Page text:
Decompression Sickness

Decompression sickness is also known as "the bends." It is seen mostly in divers who have been under water for too long and at too great a depth. It is caused when the body has been exposed to high pressures and gases in the blood have time to dissolve in the blood. When the diver comes to the surface and the body is not under pressure, the gasses that were dissolved start to come out of the blood as bubbles. This causes the condition known as the bends.


The history along with the problems (symptoms) of chest and joint pain, shortness of breath, and uncontrollable cough are enough to make this diagnosis. There may also be headache, dizziness, and confusion, which in extreme cases may progress to shock, paralysis, coma, and death.


This is a medical emergency. Treatment requires oxygen, fluids given in the vein (intravenously), and prompt transfer to a recompression (hyperbaric) chamber.


It is best to closely observe your dive tables and watch your dive times carefully. Plan your dives and depths before making them. Also, remember that dive tables were tabulated using young, healthy divers who are in good shape. If you are not young and in shape, it is best to err on the side of caution when planning your dives. If this is done, this emergency can be avoided.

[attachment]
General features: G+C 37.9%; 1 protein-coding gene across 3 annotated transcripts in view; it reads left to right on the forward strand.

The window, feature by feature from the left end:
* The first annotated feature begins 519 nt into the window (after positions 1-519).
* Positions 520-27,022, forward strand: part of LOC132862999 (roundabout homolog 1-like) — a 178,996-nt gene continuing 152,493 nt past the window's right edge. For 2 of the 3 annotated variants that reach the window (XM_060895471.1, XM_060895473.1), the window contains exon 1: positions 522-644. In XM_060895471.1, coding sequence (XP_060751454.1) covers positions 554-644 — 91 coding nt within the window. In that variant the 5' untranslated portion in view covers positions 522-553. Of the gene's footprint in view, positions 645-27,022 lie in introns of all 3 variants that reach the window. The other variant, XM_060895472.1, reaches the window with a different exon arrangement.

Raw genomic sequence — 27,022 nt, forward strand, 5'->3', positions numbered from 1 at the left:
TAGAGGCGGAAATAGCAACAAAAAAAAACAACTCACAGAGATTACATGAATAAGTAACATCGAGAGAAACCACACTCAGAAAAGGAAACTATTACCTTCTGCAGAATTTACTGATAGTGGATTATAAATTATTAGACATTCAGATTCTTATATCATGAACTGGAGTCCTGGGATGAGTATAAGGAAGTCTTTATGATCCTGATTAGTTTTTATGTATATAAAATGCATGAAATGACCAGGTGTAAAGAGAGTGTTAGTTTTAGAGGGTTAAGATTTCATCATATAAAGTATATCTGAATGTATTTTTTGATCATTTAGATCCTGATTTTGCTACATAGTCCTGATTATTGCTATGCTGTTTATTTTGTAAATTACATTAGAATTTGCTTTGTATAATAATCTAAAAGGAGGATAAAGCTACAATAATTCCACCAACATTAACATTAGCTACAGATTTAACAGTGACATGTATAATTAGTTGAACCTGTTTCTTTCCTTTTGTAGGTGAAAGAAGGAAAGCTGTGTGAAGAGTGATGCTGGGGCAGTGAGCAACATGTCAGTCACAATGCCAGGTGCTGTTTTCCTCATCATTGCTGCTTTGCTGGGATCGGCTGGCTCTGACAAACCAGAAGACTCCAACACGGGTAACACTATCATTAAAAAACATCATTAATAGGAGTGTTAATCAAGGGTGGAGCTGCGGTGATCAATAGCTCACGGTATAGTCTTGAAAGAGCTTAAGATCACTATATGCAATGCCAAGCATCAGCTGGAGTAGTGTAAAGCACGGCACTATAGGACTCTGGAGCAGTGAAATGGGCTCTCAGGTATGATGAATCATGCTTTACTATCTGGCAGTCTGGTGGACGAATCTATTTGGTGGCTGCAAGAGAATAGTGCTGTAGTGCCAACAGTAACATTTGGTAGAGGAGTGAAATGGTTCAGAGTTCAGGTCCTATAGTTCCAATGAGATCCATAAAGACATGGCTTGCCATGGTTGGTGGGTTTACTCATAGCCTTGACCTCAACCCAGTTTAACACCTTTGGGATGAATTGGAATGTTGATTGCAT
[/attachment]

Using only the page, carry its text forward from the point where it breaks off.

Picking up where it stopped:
Approximately 75% of patients with decompression sickness develop symptoms within 1 hour. 90% of patients develop symptoms within 12 hours of surfacing. Only a small number of people become symptomatic more than 24 hours after diving. Scuba divers should wait 12 to 48 hours before flying on a commercial airliner, depending upon the length of their diving exposures, to avoid decompression sickness in a diver who has subclinical gas bubbles.


  • You develop problems moving your arms or legs or difficulty with walking.

  • You lose control of your bowels or bladder.

  • You experience memory loss or visual disturbances.

  • You develop chest pain, wheezing, or shortness of breath.

  • You have a fever.